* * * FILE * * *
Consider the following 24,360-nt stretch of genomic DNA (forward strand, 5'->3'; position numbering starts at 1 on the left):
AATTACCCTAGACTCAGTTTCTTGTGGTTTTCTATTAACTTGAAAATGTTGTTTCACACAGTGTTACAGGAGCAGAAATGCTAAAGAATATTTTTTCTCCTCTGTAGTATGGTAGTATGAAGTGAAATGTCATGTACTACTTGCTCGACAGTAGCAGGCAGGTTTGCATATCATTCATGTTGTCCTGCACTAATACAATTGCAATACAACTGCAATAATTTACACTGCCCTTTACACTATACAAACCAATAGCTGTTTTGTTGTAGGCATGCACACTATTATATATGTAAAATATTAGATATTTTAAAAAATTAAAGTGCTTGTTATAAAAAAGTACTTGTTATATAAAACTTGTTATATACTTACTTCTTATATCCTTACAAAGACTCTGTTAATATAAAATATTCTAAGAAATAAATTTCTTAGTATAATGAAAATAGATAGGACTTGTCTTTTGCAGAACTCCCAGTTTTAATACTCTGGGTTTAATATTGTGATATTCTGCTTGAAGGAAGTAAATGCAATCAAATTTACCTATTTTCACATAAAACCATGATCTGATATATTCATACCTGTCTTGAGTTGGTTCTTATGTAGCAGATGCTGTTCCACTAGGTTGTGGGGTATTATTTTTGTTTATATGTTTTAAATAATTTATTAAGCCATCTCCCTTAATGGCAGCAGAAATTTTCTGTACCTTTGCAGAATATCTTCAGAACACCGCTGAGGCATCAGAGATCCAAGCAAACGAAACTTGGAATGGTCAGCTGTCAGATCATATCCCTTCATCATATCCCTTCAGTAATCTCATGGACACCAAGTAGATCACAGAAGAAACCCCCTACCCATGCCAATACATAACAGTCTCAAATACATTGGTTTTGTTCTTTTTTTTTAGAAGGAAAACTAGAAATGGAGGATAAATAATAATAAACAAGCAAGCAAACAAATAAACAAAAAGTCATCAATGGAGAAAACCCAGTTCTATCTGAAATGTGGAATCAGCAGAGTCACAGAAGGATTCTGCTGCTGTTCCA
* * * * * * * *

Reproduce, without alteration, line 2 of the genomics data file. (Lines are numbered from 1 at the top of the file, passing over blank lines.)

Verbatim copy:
AATTACCCTAGACTCAGTTTCTTGTGGTTTTCTATTAACTTGAAAATGTTGTTTCACACAGTGTTACAGGAGCAGAAATGCTAAAGAATATTTTTTCTCCTCTGTAGTATGGTAGTATGAAGTGAAATGTCATGTACTACTTGCTCGACAGTAGCAGGCAGGTTTGCATATCATTCATGTTGTCCTGCACTAATACAATTGCAATACAACTGCAATAATTTACACTGCCCTTTACACTATACAAACCAATAGCTGTTTTGTTGTAGGCATGCACACTATTATATATGTAAAATATTAGATATTTTAAAAAATTAAAGTGCTTGTTATAAAAAAGTACTTGTTATATAAAACTTGTTATATACTTACTTCTTATATCCTTACAAAGACTCTGTTAATATAAAATATTCTAAGAAATAAATTTCTTAGTATAATGAAAATAGATAGGACTTGTCTTTTGCAGAACTCCCAGTTTTAATACTCTGGGTTTAATATTGTGATATTCTGCTTGAAGGAAGTAAATGCAATCAAATTTACCTATTTTCACATAAAACCATGATCTGATATATTCATACCTGTCTTGAGTTGGTTCTTATGTAGCAGATGCTGTTCCACTAGGTTGTGGGGTATTATTTTTGTTTATATGTTTTAAATAATTTATTAAGCCATCTCCCTTAATGGCAGCAGAAATTTTCTGTACCTTTGCAGAATATCTTCAGAACACCGCTGAGGCATCAGAGATCCAAGCAAACGAAACTTGGAATGGTCAGCTGTCAGATCATATCCCTTCATCATATCCCTTCAGTAATCTCATGGACACCAAGTAGATCACAGAAGAAACCCCCTACCCATGCCAATACATAACAGTCTCAAATACATTGGTTTTGTTCTTTTTTTTTAGAAGGAAAACTAGAAATGGAGGATAAATAATAATAAACAAGCAAGCAAACAAATAAACAAAAAGTCATCAATGGAGAAAACCCAGTTCTATCTGAAATGTGGAATCAGCAGAGTCACAGAAGGATTCTGCTGCTGTTCCA